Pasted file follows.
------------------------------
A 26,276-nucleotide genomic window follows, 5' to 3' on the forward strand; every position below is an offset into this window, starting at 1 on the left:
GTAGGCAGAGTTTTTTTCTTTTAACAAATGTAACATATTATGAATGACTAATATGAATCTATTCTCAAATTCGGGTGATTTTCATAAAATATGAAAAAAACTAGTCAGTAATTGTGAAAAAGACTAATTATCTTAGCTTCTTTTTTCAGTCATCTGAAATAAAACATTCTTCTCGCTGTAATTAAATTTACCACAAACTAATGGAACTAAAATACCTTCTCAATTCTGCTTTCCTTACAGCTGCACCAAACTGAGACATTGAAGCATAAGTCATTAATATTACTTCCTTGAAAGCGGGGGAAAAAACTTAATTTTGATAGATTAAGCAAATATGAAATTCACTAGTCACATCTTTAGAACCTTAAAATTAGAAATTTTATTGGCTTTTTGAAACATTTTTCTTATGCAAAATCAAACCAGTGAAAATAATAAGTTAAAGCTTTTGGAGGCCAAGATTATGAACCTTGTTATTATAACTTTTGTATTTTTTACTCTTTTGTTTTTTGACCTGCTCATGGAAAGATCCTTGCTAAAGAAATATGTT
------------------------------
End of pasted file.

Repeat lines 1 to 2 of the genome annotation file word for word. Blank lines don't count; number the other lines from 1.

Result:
A 26,276-nucleotide genomic window follows, 5' to 3' on the forward strand; every position below is an offset into this window, starting at 1 on the left:
GTAGGCAGAGTTTTTTTCTTTTAACAAATGTAACATATTATGAATGACTAATATGAATCTATTCTCAAATTCGGGTGATTTTCATAAAATATGAAAAAAACTAGTCAGTAATTGTGAAAAAGACTAATTATCTTAGCTTCTTTTTTCAGTCATCTGAAATAAAACATTCTTCTCGCTGTAATTAAATTTACCACAAACTAATGGAACTAAAATACCTTCTCAATTCTGCTTTCCTTACAGCTGCACCAAACTGAGACATTGAAGCATAAGTCATTAATATTACTTCCTTGAAAGCGGGGGAAAAAACTTAATTTTGATAGATTAAGCAAATATGAAATTCACTAGTCACATCTTTAGAACCTTAAAATTAGAAATTTTATTGGCTTTTTGAAACATTTTTCTTATGCAAAATCAAACCAGTGAAAATAATAAGTTAAAGCTTTTGGAGGCCAAGATTATGAACCTTGTTATTATAACTTTTGTATTTTTTACTCTTTTGTTTTTTGACCTGCTCATGGAAAGATCCTTGCTAAAGAAATATGTT